It’s hard to keep a good ghoul down, and after a ten-episode Japanese television series in 2005, Mimiko returned in 2006 for the optimistically titled One Missed Call: Final. Continuing the franchise’s pattern of having a different director for each instalment, the chair was this time filled by Manabu Asô who, like his predecessor Renpei Tsukamoto is best known for his TV work. As with One Missed Call 2, the film takes place partly in Japan and partly in another Asian country, in this case switching Taiwan for South Korea.

The third film distances itself from the first two, switching track to follow a group of teenage school students on a class trip to Busan in South Korea. Bullying is rife, and we soon learn that one unfortunate girl tried to hang herself after being tormented mercilessly, and is apparently in hospital in a coma. Her friend Asuka (Maki Horikita, Always: Sunset on Third Street), who is also being targeted by the bullies, decides to take revenge after tracking down the Mimiko story online, setting in motion a curse which kills them one by one in the usual One Missed Call style, getting them to try and save themselves by passing on a haunted message to their friends. When Asuka ignores her pleas to stop her crusade, her friend Emiri (Meisa Kuroki, Crows Zero), herself a victim of the bullies, teams with her boyfriend Jin-wo (Korean actor Jang Yun-seok, Human, Space, Time and Human) to investigate, leading them to Mimiko and a haunted computer.

While some might groan at the idea of One Missed Call: Final going the teen route, it was clear that the original story was very much played out and that something new was needed to try and keep Mimiko relevant. Given the franchise’s thing for mobile phones, the idea of focusing on a younger group of characters makes sense, and the film does see more of a tech angle, which at least gives things a vaguely different feel. This isn’t to say that the film actually makes any sense, with a surprisingly convoluted story that suddenly decides to shoehorn in elements from its predecessors at a late stage, leaving viewers unclear as to exactly why Mimiko is involved at all – the inclusion of the haunted computer, in particular, is ridiculous, although it does make for an unintentionally hilarious scene in which Emiri and Jin-wo attempt to defeat the ghost by basically spamming it with lots of emails.

Although the downside of making the film more teen-friendly is that there’s little in the way of gore or anything too frightening, despite a few visual nods towards Battle Royale, it moves along at a faster pace than the previous entries, and doesn’t get too caught up in its own attempts to be clever. Manabu Asô does a reasonable job as director, and while he never really nails the horror elements of the film, he seems more comfortable when dealing with teen drama and bullying – the film is arguably most effective when focusing on this rather than anything supernatural. The Korean setting is a nice touch, and though it doesn’t count for much, as with Taiwan in One Missed Call 2, it at least provides some different scenery.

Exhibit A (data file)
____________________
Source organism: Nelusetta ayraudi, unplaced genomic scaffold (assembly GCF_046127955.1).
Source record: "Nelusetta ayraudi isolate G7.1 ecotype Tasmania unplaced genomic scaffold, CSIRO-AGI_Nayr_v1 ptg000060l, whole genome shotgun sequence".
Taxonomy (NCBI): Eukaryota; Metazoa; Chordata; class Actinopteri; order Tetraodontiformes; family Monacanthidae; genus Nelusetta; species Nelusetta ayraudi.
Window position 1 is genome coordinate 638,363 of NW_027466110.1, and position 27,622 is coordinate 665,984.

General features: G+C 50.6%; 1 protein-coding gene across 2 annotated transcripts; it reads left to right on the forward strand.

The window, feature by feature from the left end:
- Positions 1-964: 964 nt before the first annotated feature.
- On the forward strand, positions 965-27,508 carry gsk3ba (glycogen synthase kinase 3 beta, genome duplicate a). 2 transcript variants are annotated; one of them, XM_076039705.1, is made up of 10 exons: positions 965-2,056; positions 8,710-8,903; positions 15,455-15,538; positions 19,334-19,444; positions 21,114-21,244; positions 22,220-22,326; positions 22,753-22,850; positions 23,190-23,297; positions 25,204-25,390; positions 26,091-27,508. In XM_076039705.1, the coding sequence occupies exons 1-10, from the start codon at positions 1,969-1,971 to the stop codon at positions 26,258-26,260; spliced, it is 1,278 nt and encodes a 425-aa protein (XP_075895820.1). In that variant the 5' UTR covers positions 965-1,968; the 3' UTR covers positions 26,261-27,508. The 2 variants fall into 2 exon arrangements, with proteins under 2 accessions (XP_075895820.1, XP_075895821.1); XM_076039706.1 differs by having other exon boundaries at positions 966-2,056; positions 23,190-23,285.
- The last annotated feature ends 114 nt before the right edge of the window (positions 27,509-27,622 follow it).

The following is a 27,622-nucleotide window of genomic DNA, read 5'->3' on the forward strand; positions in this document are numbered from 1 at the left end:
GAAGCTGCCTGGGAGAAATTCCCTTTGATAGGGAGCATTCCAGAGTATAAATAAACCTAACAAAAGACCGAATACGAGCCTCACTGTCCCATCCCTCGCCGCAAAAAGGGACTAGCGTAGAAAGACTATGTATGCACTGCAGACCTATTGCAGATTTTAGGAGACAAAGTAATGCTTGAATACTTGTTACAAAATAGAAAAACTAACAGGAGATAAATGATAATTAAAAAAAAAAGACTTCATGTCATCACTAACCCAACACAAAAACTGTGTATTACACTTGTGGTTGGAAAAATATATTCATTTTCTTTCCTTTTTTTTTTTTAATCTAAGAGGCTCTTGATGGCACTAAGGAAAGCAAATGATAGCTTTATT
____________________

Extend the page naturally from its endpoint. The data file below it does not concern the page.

The 2008 Hollywood remake aside, One Missed Call: Final does at the time of writing appear to be the series’ swansong, with it never having seen the regular rebooting and increasingly tangential sequels that Ringu and Ju-on have. This is probably for the best, and is likely one of the main reasons why the three films are thought of more kindly by fans, with Mimiko having avoided outstaying her welcome. Though all three are at best above average for the post-Ringu ghost genre, seeming to be quite content never to aim for anything too creative or ambitious, they’re entertaining in their own modest way, even if more should have been expected from Takahashi Miike and his entry. With the popularity of the long-haired female ghost having waned, there’s something charmingly old-fashioned and harmless about Mimiko’s antics when watched today, and the One Missed Call trilogy definitely benefits from a touch of nostalgia, if being unlikely to impress or terrify newcomers to the series.

The One Missed Call Trilogy is available now on UK Blu-ray from Arrow Video.

About the author

James MudgeJames Mudge James Mudge
From Glasgow but based in London, James has been writing for a variety of websites over the last decade, including BeyondHollywood in the US and YesAsia in Hong Kong. As well as running film consultancy The Next Day Agency, James is also the Festival Director of the Chinese Visual Festival in London, an annual event which showcases Chinese language cinema... More »
Read all posts by James Mudge